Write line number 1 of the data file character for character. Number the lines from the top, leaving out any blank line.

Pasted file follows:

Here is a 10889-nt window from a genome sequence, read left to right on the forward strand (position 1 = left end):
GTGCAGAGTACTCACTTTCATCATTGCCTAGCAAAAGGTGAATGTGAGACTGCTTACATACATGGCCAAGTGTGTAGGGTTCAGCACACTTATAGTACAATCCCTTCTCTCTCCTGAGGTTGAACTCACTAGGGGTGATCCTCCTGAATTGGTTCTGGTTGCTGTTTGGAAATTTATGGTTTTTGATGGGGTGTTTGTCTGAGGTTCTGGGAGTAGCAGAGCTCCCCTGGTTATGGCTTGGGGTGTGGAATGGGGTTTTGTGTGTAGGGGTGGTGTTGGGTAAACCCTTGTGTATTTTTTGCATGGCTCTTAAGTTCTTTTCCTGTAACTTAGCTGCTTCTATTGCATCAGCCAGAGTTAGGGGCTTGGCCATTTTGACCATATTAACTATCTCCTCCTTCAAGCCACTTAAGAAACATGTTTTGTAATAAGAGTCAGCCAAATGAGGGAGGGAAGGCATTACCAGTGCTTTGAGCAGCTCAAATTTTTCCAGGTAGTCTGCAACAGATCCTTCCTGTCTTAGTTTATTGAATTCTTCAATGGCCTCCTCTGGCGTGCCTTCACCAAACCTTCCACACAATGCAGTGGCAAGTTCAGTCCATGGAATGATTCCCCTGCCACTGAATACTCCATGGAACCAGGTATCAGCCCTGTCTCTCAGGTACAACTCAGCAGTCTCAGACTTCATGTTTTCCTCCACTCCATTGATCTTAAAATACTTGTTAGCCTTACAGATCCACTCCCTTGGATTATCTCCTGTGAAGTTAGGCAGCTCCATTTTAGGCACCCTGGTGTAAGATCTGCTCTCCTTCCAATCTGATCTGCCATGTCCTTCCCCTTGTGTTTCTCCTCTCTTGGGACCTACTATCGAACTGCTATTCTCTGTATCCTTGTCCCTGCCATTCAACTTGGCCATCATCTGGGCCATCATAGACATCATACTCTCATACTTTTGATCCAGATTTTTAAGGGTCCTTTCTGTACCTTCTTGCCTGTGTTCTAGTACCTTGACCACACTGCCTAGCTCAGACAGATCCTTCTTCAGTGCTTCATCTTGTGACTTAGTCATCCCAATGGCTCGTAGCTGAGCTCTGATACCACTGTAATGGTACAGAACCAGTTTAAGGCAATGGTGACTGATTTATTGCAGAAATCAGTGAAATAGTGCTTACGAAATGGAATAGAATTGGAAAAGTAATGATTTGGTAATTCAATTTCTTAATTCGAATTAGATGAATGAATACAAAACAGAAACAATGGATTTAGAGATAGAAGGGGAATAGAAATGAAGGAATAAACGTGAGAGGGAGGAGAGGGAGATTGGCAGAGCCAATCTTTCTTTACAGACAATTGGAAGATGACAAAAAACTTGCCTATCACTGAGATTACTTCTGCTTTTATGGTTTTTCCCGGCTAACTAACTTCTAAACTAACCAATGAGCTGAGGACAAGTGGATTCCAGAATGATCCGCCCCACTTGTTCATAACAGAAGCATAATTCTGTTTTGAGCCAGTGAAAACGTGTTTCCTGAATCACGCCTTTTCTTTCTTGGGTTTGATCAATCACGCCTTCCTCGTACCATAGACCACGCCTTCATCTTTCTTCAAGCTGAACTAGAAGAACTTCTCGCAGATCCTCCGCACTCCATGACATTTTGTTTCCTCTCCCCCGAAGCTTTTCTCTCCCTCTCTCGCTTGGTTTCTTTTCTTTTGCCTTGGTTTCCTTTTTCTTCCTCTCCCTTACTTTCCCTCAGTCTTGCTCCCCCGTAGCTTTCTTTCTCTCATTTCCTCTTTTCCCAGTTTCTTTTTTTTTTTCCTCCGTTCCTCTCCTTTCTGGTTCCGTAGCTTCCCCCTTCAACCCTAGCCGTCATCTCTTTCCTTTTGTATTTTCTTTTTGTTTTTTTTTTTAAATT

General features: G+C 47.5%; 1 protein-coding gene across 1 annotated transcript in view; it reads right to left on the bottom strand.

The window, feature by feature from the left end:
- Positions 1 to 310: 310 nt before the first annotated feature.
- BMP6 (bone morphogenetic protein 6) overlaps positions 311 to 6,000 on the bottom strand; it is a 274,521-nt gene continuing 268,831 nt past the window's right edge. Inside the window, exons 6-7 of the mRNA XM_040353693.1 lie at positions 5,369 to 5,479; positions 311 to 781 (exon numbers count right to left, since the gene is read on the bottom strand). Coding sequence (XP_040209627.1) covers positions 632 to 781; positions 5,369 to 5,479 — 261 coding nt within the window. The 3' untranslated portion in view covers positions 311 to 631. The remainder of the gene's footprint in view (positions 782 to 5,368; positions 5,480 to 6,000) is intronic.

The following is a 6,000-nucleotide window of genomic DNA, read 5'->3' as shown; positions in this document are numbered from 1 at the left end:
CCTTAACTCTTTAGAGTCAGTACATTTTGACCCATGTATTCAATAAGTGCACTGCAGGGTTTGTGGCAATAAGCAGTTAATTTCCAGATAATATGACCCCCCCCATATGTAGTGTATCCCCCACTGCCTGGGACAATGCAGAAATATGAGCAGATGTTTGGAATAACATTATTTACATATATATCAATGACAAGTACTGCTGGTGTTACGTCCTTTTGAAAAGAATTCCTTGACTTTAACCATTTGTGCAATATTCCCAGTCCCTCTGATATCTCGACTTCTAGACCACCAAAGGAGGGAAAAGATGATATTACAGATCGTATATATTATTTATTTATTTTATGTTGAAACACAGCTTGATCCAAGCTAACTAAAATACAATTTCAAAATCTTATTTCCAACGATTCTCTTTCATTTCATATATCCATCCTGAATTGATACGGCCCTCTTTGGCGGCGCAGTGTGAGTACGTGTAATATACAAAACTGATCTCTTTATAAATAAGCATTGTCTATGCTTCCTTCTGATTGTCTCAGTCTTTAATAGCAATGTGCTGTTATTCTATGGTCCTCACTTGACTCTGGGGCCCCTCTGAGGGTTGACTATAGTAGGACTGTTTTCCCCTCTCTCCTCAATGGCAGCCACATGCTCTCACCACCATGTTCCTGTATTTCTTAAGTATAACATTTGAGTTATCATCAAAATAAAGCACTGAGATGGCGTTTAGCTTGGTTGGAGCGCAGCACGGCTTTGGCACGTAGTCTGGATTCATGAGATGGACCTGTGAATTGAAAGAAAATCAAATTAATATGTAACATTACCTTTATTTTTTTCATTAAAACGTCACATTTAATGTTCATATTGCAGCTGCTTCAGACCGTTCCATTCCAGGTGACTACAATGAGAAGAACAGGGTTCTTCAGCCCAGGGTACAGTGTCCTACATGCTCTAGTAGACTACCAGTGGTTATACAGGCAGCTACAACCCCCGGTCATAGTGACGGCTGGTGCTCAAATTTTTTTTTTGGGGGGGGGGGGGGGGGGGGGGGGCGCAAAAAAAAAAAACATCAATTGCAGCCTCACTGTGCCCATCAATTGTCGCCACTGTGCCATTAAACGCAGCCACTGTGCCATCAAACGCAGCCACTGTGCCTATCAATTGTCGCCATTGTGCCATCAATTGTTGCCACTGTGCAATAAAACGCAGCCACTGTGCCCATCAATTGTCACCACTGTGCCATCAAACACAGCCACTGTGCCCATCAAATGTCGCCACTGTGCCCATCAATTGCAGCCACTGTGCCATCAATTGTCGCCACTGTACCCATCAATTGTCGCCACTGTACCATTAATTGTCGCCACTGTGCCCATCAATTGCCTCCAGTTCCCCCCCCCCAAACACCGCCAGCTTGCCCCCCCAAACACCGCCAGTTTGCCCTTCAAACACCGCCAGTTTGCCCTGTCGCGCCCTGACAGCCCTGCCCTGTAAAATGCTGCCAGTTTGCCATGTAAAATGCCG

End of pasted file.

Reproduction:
Here is a 10889-nt window from a genome sequence, read left to right on the forward strand (position 1 = left end):